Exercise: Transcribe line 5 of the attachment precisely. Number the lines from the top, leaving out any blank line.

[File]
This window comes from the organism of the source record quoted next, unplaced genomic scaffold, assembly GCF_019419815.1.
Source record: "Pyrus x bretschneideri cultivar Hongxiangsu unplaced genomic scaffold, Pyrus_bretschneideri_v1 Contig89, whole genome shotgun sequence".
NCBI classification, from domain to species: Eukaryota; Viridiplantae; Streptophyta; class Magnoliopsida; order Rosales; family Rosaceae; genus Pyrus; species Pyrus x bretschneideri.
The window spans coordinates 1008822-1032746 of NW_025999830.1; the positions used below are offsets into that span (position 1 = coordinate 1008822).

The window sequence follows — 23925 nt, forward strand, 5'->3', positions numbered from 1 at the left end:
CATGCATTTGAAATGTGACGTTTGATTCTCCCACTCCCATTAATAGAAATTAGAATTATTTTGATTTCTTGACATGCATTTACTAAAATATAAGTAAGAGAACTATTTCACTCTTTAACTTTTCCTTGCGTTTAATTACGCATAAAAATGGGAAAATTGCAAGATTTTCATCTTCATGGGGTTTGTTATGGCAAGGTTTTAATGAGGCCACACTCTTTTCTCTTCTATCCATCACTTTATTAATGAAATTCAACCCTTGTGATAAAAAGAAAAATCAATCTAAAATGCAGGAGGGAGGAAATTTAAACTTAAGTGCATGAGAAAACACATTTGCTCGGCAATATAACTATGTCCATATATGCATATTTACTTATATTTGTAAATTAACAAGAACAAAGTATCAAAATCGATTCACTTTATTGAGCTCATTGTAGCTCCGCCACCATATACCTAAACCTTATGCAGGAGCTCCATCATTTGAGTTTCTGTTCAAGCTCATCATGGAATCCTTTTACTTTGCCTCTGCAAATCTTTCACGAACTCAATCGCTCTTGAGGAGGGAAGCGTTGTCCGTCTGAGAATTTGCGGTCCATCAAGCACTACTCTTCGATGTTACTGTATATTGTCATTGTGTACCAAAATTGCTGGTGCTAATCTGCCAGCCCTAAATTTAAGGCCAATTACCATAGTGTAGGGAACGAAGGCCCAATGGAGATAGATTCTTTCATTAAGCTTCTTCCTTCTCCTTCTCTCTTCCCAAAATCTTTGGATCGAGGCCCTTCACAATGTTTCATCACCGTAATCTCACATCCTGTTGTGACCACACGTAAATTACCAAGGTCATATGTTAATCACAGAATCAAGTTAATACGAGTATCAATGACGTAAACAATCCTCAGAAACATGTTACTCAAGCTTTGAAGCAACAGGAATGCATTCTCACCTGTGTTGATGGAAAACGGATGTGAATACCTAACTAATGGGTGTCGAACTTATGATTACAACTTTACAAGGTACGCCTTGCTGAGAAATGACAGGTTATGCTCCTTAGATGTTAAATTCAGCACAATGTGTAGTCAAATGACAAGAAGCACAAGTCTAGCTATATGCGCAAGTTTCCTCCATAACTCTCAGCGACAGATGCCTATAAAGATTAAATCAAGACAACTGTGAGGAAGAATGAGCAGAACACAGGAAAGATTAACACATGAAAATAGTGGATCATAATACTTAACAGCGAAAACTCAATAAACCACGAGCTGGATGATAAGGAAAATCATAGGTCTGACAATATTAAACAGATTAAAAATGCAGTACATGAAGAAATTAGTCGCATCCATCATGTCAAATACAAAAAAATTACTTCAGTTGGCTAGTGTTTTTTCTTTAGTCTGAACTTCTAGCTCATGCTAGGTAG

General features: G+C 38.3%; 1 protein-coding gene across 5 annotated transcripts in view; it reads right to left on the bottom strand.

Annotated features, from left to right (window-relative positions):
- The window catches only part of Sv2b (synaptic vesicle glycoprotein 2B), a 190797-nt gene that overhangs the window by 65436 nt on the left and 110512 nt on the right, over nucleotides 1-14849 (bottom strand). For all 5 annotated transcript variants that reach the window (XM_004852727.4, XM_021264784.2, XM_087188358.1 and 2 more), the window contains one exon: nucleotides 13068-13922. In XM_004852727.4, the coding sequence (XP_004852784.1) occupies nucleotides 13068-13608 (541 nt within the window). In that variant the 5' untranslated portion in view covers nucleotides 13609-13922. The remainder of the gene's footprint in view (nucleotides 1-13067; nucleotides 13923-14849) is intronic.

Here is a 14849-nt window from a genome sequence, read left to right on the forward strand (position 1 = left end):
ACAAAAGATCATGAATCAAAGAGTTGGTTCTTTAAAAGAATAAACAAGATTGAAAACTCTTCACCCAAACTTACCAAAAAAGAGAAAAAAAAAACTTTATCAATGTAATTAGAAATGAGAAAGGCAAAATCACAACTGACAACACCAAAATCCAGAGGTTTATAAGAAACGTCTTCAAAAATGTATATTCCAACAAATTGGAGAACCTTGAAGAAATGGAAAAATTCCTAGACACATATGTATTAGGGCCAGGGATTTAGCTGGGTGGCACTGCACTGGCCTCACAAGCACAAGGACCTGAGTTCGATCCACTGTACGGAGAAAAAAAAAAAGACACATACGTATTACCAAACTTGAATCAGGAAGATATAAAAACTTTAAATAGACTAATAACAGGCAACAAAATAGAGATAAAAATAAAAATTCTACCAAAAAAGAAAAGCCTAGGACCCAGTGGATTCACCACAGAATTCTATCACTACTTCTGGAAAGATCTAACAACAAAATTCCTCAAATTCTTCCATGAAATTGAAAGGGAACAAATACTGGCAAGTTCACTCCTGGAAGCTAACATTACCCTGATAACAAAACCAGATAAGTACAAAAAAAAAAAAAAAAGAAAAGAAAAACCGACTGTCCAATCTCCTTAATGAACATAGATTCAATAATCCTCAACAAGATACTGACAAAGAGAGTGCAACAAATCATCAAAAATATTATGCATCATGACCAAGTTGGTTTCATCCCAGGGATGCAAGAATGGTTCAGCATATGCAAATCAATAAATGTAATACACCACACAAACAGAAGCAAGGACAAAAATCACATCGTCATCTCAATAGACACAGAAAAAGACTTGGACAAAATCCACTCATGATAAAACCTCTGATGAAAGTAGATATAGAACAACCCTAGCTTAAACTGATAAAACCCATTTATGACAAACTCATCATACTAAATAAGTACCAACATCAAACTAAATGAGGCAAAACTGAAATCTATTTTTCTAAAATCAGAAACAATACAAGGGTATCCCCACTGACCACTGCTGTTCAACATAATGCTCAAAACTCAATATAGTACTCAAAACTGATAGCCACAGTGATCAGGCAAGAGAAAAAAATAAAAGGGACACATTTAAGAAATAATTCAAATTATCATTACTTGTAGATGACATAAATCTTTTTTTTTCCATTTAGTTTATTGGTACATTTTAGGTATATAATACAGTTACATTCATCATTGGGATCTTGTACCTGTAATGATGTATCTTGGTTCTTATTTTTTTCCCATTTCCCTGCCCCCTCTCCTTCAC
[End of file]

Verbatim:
The window sequence follows — 23925 nt, forward strand, 5'->3', positions numbered from 1 at the left end: